We’ve been talking about Millennials for so long, the next generation has crept up on us: Generation Z. They were born in the 1990s and are just now entering the workforce. The U.S. Census bureau estimates Generation Z comprises about 25 percent of the population, outnumbering both Baby Boomers and Millennials. Entrepreneurs and employers should be aware of what the new wave of talent wants and needs as they start to comprise the hiring pool. Recent research has uncovered the following qualities and characteristics about Gen Z:
Not surprisingly, these young people are even more tech-savvy than the generation that preceded them. Just about every aspect of their lives was influenced by it, and they are extremely proficient. They will be most comfortable in a workplace that reflects the most innovative tools available for the industry.
2. Influenced By Parents and Peers
These young people are more bonded than their predecessors in Generation Y, who are sometimes described as self-absorbed and aloof. The next generation of workers look to their parents and friends for advice regarding education and work decisions. This will be reflected as being fairly grounded and reliable in the workplace.
3. In Touch with Current Events
Generation Z is also more involved with the news and current events of the day than the generation before them. They are more engaged, less disillusioned and more hopeful about the future. They are curious about things they don’t understand and more likely to ask questions and educate themselves about the issues that affect your industry, our country – and the world.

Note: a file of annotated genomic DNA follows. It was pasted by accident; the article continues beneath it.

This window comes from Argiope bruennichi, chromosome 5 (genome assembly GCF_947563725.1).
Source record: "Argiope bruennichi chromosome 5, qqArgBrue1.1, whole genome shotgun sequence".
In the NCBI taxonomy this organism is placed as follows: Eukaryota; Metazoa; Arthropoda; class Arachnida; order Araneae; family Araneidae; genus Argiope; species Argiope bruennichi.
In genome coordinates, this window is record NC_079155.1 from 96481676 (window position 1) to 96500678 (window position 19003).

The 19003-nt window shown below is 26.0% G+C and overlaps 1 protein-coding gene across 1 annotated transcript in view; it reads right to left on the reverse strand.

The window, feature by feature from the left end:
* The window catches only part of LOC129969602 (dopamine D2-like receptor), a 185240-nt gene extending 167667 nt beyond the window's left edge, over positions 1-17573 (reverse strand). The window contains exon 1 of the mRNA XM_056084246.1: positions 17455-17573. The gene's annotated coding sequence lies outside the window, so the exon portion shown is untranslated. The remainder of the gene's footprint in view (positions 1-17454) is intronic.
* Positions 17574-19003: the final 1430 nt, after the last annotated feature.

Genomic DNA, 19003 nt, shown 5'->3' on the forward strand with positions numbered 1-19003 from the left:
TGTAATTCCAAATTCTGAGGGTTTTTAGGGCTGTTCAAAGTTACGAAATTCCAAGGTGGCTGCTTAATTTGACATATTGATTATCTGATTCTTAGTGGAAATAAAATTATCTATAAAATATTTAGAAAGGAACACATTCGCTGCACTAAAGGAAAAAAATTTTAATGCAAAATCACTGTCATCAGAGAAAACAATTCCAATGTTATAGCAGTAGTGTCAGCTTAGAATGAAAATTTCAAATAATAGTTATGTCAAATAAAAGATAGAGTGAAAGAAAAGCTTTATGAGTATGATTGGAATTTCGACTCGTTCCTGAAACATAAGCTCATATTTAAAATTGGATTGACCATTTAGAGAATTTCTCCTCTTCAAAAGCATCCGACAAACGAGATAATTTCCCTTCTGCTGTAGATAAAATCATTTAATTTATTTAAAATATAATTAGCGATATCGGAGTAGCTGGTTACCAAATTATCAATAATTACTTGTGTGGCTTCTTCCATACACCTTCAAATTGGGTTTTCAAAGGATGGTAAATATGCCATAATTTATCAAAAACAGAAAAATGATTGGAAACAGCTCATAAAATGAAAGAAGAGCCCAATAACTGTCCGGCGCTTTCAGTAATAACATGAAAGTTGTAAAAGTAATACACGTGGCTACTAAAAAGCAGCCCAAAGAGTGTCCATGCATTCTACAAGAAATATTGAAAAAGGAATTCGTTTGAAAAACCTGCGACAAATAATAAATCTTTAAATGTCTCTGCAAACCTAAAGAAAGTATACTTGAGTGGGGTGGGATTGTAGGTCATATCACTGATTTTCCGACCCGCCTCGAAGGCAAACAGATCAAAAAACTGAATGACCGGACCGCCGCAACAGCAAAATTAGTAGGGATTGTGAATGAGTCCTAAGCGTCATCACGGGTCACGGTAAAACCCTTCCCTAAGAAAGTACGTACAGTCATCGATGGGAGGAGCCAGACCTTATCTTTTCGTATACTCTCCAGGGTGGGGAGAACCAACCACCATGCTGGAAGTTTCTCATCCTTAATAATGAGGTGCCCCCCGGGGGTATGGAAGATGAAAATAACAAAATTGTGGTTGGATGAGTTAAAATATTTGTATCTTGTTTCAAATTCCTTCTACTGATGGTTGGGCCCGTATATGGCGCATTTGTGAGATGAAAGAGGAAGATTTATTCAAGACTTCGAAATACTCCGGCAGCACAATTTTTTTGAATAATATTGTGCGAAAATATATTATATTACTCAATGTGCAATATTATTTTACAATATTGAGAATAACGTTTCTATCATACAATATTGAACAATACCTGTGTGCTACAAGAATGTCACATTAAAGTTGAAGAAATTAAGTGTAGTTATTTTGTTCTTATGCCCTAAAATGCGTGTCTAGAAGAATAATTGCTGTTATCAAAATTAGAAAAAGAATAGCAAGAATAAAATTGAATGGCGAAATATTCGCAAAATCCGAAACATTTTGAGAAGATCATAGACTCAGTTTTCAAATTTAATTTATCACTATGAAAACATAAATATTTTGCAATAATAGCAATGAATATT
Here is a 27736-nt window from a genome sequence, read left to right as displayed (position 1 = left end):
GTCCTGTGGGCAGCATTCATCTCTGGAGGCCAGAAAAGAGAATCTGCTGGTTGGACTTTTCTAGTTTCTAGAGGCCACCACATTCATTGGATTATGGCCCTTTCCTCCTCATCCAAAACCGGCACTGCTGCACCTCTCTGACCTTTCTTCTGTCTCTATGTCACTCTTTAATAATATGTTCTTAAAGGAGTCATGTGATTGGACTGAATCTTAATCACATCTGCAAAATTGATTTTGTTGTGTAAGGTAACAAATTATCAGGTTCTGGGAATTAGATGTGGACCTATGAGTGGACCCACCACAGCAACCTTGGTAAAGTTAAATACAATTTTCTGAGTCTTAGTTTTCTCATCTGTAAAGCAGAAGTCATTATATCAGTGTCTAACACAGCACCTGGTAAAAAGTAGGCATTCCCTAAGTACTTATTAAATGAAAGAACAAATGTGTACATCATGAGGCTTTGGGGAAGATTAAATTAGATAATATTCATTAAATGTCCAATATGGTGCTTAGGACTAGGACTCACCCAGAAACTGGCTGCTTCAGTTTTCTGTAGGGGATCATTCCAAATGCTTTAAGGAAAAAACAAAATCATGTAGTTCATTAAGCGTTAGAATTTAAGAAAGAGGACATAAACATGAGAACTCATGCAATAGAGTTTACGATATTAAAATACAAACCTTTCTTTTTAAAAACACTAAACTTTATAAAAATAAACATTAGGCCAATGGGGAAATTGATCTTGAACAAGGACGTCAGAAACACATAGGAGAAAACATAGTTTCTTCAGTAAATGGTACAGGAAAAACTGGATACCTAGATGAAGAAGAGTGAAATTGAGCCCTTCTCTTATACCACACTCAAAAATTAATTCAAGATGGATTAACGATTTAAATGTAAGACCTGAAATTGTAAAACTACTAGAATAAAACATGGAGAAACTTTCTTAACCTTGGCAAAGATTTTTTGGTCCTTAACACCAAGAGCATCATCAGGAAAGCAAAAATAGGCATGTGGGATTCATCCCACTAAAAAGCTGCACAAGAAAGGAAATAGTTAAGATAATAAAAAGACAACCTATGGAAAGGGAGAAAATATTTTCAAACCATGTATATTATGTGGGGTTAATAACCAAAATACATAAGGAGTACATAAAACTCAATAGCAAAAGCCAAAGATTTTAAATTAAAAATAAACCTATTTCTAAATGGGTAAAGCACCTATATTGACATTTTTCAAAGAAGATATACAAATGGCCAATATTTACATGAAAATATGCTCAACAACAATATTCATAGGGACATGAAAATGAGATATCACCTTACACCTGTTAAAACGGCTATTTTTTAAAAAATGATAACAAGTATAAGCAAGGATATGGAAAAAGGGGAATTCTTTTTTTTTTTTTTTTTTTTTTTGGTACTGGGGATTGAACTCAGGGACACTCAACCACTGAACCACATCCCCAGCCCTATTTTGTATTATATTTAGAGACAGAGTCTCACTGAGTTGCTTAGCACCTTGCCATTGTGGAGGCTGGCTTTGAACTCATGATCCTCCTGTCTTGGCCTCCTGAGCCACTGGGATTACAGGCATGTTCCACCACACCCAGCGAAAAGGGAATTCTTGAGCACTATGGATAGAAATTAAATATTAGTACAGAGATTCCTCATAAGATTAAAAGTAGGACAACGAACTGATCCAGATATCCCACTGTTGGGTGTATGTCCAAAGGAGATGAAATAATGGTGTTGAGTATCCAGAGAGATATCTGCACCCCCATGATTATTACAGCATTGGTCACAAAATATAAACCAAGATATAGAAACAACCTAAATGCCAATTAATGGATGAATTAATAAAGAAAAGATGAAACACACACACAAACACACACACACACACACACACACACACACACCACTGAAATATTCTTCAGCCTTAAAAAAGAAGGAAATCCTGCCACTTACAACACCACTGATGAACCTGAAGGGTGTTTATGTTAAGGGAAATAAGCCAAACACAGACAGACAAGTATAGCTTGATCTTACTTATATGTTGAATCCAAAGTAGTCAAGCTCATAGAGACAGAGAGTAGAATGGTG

4. Information- and Communication-Driven
Generation Z has had Google at their fingertips since they were able to use a computer, so they are used to having access to answers to just about any question that enters their minds. They also love to talk about what they’ve learned, which has fostered excellent communication skills in many of them. Employers should schedule regular meetings and create teams and breakout groups to foster communication and self-expression.
5. They Are Highly Entrepreneurial
A large number of Generation Z members – well over half – are interested in owning their own businesses. This reflects the current marketplace conditions and technological advances that have made it easier than ever to be a business owner. The reasons cited range from “I want to make a difference in the world” to wanting to be their own boss. Employers should be aware of this entrepreneurial spirit and cultivate a workplace and corporate culture that is friendly to this type of personality. Allowing for self-sufficiency and telecommuting are some examples of how to cater to this characteristic.
6. They Value Work-Life Balance
While Generation Z is hard-working and entrepreneurial, they also value their free time. Employers should be aware of this and build in generous breaks, vacation time and benefits within the workday to honor this preference.
Generation Z is the first truly global generation, with a drive toward self-sufficiency, high achievement, leadership, creativity, and a connection to a cause greater than themselves. Employers who cater to these qualities will be more likely to attract and keep the top Gen Z talent.
“Remember, wealth has nothing to do with money, success has everything to do with failure, and life is as simple as you make it!” – John Dessauer